Active duty and retired U.S. workers would be forced to take one-third of the proposed $15 billion federal spending cuts out of their pay or pension checks if the powerful House Budget Committee sticks to the economizing plan it has in the works.
The cutbacks, in the form of a reconciliation resolution, would reduce budget outlays from those proposed in President Carter's final budget. One of every three dollars in those cuts would come from the people side of government, in the form of smaller raises, retirement and fringe-benefit changes (worth $5.8 billion) for present and former bureaucrats.
Under the new budget system, the Senate and House Budget committees set spending levels. If the respective houses approve the levels, then committees that have jurisdiction over various agencies and programs must legislate matching dollar cuts. In the case of federal and postal workers, the proposed cuts that would be assigned to their jurisdictional committee -- the House Post Office-Civil Service Committee -- amount to one-third of the total proposed government spending cut.
The Post Office-Civil Service unit, headed by Rep. Bill Ford (D-Mich.), could make the cuts any way it chose, as long as the reductions were the same as those in the proposed reconciliation. It has been "suggested" that the committee go along with the 4.8 percent raise President Reagan has proposed for this October for white collar government workers, instead of the 5.5 percent Carter suggested.And it has been proposed that the committee could produce $750 million in retirement savings if it limited civilian government retirees to one cost-of-living raise a year, instead of raises every six months. (The Armed Services Committee will get the same suggestion for military retirees.)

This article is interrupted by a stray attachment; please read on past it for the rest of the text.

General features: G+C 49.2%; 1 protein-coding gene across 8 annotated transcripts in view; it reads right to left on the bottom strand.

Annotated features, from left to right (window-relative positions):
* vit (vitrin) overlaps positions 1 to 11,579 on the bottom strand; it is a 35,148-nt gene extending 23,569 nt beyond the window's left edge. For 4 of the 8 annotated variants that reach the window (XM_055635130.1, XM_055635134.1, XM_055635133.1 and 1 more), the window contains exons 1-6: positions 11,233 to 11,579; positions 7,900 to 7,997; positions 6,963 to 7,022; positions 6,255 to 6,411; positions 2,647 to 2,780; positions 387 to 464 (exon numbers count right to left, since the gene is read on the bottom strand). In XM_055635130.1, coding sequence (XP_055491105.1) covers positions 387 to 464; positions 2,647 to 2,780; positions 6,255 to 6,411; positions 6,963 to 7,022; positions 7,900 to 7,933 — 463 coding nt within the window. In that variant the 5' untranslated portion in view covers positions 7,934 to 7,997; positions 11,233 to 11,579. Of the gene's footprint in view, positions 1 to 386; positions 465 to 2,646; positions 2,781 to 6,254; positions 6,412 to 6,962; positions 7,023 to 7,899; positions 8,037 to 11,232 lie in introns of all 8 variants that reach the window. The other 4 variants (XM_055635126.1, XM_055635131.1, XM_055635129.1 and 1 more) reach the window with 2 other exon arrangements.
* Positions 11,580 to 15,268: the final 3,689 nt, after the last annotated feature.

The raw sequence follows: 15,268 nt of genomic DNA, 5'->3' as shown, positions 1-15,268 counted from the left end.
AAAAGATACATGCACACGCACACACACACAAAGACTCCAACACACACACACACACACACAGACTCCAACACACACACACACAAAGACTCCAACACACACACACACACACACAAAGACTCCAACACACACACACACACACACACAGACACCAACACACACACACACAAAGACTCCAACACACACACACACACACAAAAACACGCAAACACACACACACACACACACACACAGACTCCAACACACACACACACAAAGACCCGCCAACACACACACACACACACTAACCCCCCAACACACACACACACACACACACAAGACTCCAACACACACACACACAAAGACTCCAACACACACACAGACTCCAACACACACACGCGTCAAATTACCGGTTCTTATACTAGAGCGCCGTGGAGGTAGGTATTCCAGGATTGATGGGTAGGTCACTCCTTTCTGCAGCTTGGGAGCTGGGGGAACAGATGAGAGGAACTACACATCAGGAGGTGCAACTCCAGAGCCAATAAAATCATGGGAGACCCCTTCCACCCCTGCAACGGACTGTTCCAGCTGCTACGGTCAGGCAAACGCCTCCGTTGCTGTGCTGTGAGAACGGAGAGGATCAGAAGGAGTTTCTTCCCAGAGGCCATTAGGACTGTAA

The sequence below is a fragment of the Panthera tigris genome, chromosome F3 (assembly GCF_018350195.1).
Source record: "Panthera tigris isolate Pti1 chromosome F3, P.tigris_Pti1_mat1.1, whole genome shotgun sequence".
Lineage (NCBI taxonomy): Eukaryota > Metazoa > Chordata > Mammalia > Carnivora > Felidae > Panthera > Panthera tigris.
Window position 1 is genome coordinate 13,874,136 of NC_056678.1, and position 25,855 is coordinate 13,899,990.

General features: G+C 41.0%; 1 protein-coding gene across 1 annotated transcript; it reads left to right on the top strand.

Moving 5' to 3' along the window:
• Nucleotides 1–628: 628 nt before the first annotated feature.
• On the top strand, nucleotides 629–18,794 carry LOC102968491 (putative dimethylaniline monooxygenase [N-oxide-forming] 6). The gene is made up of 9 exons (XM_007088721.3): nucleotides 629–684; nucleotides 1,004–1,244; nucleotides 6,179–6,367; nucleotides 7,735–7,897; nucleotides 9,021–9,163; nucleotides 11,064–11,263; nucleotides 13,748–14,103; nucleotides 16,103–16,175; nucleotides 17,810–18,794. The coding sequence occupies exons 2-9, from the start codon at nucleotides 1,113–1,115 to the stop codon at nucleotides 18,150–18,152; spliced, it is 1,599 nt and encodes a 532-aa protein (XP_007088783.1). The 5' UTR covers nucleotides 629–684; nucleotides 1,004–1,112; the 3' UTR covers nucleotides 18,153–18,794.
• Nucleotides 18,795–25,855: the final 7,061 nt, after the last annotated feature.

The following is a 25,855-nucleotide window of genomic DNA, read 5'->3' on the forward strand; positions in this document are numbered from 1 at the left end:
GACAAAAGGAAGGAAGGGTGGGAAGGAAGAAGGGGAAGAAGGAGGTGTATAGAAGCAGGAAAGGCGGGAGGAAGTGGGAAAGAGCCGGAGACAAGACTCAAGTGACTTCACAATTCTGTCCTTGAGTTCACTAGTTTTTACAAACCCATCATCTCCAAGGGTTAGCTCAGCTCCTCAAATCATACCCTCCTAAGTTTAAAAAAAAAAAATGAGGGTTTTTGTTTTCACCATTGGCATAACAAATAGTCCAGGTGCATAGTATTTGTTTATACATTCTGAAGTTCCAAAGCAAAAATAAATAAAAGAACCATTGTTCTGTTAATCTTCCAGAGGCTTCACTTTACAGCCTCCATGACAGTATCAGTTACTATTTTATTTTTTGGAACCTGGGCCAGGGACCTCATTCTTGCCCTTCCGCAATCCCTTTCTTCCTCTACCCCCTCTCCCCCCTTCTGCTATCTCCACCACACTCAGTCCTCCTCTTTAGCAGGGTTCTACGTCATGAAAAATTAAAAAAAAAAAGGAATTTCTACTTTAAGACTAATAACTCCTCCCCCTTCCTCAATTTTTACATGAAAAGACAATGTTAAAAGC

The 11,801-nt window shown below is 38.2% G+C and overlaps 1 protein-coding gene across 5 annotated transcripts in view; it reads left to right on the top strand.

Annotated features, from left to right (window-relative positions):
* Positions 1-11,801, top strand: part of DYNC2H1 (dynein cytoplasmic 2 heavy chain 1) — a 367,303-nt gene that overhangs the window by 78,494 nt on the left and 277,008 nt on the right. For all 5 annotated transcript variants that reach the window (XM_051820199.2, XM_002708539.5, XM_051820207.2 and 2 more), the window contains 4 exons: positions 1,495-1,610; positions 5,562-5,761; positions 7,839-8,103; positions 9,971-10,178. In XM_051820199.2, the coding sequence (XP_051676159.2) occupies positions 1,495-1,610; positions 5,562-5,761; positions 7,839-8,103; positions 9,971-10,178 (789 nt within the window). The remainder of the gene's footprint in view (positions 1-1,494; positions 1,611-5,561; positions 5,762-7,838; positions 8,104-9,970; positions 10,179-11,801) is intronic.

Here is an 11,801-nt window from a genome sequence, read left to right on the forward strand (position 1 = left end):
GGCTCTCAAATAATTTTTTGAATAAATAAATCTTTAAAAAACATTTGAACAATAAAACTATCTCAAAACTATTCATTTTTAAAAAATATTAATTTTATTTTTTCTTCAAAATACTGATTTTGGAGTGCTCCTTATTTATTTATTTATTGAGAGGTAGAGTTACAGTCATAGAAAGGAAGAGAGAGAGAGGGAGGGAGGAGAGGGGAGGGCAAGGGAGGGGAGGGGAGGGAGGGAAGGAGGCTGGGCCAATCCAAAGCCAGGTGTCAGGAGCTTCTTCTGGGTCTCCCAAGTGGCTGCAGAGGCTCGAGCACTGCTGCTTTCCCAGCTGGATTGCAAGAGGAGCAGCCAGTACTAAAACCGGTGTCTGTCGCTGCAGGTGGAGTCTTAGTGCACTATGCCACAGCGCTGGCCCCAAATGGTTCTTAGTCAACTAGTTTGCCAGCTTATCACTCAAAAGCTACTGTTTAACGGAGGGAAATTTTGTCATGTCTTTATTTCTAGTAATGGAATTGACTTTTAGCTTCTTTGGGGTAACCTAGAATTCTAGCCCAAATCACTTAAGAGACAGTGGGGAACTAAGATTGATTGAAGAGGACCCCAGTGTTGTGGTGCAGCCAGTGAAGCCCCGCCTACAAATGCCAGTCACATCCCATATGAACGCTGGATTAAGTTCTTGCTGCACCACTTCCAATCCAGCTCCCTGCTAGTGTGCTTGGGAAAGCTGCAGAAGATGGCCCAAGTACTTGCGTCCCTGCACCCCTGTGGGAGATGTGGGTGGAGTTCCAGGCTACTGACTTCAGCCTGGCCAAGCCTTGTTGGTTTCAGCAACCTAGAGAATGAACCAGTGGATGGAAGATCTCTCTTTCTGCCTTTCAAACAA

The committee is also under the gun to reduce subsidies to the U.S. Postal Service (that could mean service and job cutbacks), and to reduce government payments to some employe insurance programs, make changes in annual leave, raise the early retirement age and perhaps limit the income of so-called double-dippers, retired military personnel who now work as federal civilians.
None of the suggestions will be binding when the House approves a reconciliation bill. But the dollar cut-backs assigned to the Post Office-Civil Service Committee will be binding. As a practical matter, the committee would probably have to go along with most of the "suggestions" to meet the ceilings.
Federal, postal and retiree-group lobbyists are working on the House Budget Committee, controlled by the Democrats, in hopes it will reduce the amount of proposed spending cuts and not require government employes and retirees to absorb so much of the cuts. A decision is due this week or early next.